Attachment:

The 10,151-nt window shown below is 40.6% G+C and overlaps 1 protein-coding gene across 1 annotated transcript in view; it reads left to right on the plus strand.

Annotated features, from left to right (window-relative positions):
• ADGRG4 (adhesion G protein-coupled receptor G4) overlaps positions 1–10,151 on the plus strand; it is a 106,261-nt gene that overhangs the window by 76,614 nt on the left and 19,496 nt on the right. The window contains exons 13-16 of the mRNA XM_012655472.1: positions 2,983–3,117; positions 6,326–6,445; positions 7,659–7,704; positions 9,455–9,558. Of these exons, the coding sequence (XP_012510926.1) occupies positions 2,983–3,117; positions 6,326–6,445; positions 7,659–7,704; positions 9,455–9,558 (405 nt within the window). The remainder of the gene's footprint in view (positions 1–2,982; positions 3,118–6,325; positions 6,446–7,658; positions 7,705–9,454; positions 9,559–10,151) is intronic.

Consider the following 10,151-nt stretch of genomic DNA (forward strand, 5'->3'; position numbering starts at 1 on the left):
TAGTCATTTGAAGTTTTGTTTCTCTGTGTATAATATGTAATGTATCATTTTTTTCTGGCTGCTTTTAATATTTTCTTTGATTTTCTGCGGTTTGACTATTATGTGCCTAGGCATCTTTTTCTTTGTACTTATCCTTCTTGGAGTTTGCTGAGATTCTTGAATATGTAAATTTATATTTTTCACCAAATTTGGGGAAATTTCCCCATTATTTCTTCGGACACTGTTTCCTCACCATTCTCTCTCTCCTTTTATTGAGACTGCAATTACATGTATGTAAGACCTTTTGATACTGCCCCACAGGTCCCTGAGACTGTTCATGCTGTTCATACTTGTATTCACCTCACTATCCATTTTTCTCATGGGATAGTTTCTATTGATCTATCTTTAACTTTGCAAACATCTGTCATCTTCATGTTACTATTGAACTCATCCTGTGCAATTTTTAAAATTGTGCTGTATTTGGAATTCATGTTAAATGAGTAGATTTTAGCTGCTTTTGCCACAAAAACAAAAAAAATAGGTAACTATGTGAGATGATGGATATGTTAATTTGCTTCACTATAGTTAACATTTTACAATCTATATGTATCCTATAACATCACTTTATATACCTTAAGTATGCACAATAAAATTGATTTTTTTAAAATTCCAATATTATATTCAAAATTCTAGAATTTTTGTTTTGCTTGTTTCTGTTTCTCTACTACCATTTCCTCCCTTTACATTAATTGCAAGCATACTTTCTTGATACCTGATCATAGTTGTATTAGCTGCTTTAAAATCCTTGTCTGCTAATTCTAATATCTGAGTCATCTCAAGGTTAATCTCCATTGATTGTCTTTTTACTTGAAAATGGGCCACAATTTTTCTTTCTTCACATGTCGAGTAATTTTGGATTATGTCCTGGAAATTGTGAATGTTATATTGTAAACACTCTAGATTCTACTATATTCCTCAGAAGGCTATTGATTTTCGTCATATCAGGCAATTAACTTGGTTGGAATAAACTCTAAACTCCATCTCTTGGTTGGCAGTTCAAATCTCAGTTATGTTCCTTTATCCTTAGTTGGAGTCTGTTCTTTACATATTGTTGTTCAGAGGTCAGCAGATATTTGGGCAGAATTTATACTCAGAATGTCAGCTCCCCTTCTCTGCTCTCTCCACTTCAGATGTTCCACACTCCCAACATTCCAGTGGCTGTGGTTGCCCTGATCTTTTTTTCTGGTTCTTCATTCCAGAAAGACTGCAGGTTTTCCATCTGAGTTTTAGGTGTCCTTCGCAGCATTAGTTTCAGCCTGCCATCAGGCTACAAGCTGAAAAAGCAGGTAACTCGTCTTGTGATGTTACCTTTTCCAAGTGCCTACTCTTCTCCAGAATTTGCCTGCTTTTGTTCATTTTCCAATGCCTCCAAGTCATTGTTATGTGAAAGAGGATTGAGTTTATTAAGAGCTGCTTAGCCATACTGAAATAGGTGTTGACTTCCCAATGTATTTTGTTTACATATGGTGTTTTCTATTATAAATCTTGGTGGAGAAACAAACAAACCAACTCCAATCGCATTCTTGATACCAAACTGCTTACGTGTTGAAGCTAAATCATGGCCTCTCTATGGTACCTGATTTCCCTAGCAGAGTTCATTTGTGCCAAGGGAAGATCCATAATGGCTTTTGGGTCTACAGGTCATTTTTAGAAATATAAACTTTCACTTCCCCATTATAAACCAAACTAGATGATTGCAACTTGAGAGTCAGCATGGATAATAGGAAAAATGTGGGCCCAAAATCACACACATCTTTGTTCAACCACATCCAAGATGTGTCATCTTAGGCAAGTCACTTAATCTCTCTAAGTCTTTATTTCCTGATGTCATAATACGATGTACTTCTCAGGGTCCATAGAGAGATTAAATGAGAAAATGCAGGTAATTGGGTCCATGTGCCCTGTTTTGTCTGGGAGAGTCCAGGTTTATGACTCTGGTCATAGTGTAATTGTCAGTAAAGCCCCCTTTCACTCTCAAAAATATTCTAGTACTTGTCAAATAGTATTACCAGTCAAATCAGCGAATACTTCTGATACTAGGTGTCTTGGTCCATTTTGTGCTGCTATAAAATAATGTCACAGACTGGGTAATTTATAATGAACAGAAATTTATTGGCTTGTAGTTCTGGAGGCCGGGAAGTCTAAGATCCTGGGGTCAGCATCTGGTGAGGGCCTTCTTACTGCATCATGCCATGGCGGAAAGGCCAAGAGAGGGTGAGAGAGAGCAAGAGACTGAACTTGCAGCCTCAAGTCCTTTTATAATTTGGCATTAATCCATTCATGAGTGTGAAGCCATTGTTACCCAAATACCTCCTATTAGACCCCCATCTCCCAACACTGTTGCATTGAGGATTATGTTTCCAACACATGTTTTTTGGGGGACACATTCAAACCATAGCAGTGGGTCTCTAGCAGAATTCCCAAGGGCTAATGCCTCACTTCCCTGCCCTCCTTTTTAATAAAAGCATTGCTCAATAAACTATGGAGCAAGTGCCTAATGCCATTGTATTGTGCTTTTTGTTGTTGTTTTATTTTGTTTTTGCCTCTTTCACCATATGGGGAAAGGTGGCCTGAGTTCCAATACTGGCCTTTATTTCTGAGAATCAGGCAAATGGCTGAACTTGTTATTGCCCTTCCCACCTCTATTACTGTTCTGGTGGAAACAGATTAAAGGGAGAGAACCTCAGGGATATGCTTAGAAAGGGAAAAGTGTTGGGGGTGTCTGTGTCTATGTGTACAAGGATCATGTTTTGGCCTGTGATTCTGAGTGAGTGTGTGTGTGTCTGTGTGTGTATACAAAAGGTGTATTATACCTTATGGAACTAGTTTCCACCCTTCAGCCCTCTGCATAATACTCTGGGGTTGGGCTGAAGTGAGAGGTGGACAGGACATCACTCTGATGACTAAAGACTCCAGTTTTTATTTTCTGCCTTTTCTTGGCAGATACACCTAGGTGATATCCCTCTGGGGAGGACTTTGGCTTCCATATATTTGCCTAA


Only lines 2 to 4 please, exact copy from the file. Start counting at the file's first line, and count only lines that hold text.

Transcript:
Annotated features, from left to right (window-relative positions):
• ADGRG4 (adhesion G protein-coupled receptor G4) overlaps positions 1–10,151 on the plus strand; it is a 106,261-nt gene that overhangs the window by 76,614 nt on the left and 19,496 nt on the right. The window contains exons 13-16 of the mRNA XM_012655472.1: positions 2,983–3,117; positions 6,326–6,445; positions 7,659–7,704; positions 9,455–9,558. Of these exons, the coding sequence (XP_012510926.1) occupies positions 2,983–3,117; positions 6,326–6,445; positions 7,659–7,704; positions 9,455–9,558 (405 nt within the window). The remainder of the gene's footprint in view (positions 1–2,982; positions 3,118–6,325; positions 6,446–7,658; positions 7,705–9,454; positions 9,559–10,151) is intronic.

Consider the following 10,151-nt stretch of genomic DNA (forward strand, 5'->3'; position numbering starts at 1 on the left):